Folks, it's finally here. As the bad boys from Prison Break, the hotties of 90210, and all those ultra-violent cyborgs on Terminator: The Sarah Connor Chronicles are testament to, the new TV season has begun. What better time to invest in a new HDTV?
It's better than you think. Prices for HDTVs are in freefall. Even the best sets cost less than half what they did just a year or two ago. To get a snapshot of where the market is today, we set out to evaluate different tiers of LCD HDTV sets, looking for features, quality and value within what we’ve noticed are three categories. For our testing, we didn’t pick brand-new models, but chose 1080p sets that are probably hitting that sweet spot of having the latest tech inside while sitting in the middle of the downward pricing pressure.
The top tier of LCD TVs gives you the swankiest styling, sharpest picture, lots of adjustability for each of its numerous inputs, and the best contrast ratio — that is, the blackest blacks while the whites remain bright. The midrange gives you a good balance between the best features and value pricing, while the bottom group of sets are priced so low that sometimes it’s hard to believe. To represent each category, we reviewed HDTVs from Sony, Samsung, and Vizio.
At this level, what you get for your money is sheer picture quality. Our challenging Blu-ray video examples revealed no “jaggies,” and the blacks were so deep and rich, we thought we were looking at a plasma set. At the same time, the whites were almost too bright to look at, without appearing to be blown out so much that you couldn’t see any detail within bright objects. We’re convinced. This is as good as any LCD screen available today.
If you’re looking to install a PC in your home theater, this Sony HDTV won’t disappoint. Its high resolution cranked out near-perfect images from an HDMI-equipped PC, playing back 1080p video whose quality was indistinguishable from Blu-ray, if not better. Plugging an Xbox 360 into the Bravia’s VGA input was also a pleasant experience, delivering the same sweet resolution we noticed through its HDMI ports.
Then there are the excellent Xross (pronounced Cross) Media Bar menus, showing up as a sliding lineup like that of a Sony Playstation portable. It’s simple to navigate to its multitude of settings. The most important of those adjustments is the ability to tweak each of the inputs, letting you change the way the TV handles over-the-air video, Blu-ray, PC or Xbox inputs, giving each their own custom set of adjustments. The Bravia is near-perfect., showing that you can get a lot of TV for your $3200.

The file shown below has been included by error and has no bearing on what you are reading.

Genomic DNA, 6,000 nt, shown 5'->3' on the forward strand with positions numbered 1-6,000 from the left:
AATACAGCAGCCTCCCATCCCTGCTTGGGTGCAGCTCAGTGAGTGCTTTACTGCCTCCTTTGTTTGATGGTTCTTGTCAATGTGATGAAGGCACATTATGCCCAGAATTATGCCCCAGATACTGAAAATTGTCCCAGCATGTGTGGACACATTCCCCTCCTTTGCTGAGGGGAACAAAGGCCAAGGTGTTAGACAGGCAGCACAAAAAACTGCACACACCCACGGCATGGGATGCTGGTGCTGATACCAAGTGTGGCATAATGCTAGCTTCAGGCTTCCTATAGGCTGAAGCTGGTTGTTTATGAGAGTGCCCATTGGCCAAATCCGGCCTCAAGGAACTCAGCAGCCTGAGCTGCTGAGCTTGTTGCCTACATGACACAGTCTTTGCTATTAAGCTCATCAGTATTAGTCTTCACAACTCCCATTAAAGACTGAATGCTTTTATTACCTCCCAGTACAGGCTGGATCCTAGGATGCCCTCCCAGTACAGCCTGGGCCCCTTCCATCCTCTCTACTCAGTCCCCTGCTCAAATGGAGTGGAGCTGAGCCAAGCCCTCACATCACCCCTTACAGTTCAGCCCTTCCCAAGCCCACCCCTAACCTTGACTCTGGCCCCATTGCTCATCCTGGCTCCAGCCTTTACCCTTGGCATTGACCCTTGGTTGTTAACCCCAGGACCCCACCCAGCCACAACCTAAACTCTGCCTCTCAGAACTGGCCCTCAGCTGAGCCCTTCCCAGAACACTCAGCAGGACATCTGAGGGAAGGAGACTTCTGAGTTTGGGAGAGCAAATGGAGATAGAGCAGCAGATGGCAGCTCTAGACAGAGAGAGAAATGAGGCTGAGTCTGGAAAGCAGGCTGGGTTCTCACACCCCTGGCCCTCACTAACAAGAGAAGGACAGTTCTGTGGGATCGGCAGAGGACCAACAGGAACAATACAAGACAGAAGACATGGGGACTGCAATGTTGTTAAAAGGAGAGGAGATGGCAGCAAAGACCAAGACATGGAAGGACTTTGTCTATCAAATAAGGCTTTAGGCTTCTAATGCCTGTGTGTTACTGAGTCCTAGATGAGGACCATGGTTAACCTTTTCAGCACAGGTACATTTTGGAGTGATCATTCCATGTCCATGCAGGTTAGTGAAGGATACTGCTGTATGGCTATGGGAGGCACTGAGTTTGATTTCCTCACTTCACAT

It's got guts. In a previous Vizio set we reviewed, the value factor was high, but picture quality was at times compromised to our eyes — we suspect because of the signal processing. Would the same thing happen here? No way. While watching over-the-air and cable HD footage, we didn't see any pixelization or motion blur during fast-moving action. Excellent.
The remote control is outstanding. It's really one of the best we've ever seen for a set at this value. While it doesn't have buttons for every input, it does have buttons for each type. Makes things easy for us, since all we have to press is "HDMI" to cycle through all our gear. Also, the remote's backlight is most appreciated. Our only complaint would be the way Visio put the picture-size controls only on the remote, and not in the onscreen menus (we spent an hour looking for them!).
Even the best LCDs have trouble rendering proper blacks, so it didn't surprise us that the Vizio struggled here, too. What did stick out for us, though, was how much the picture adjustments and color-temperature settings helped mitigate the shortcomings of the pixels. Watching True Blood on HBO last weekend, the night scenes were dark enough to do their disturbing work.
If you need to stretch your dollar in your hunt for 1080p, we have no problems recommending the Vizio. Its many convenient features, like the remote control and its four HDMI inputs, are friendly to HDTV vets and rookies alike. The above-average picture sweetens an already tasty deal.
(Vizio reviewed by Peter Pachal)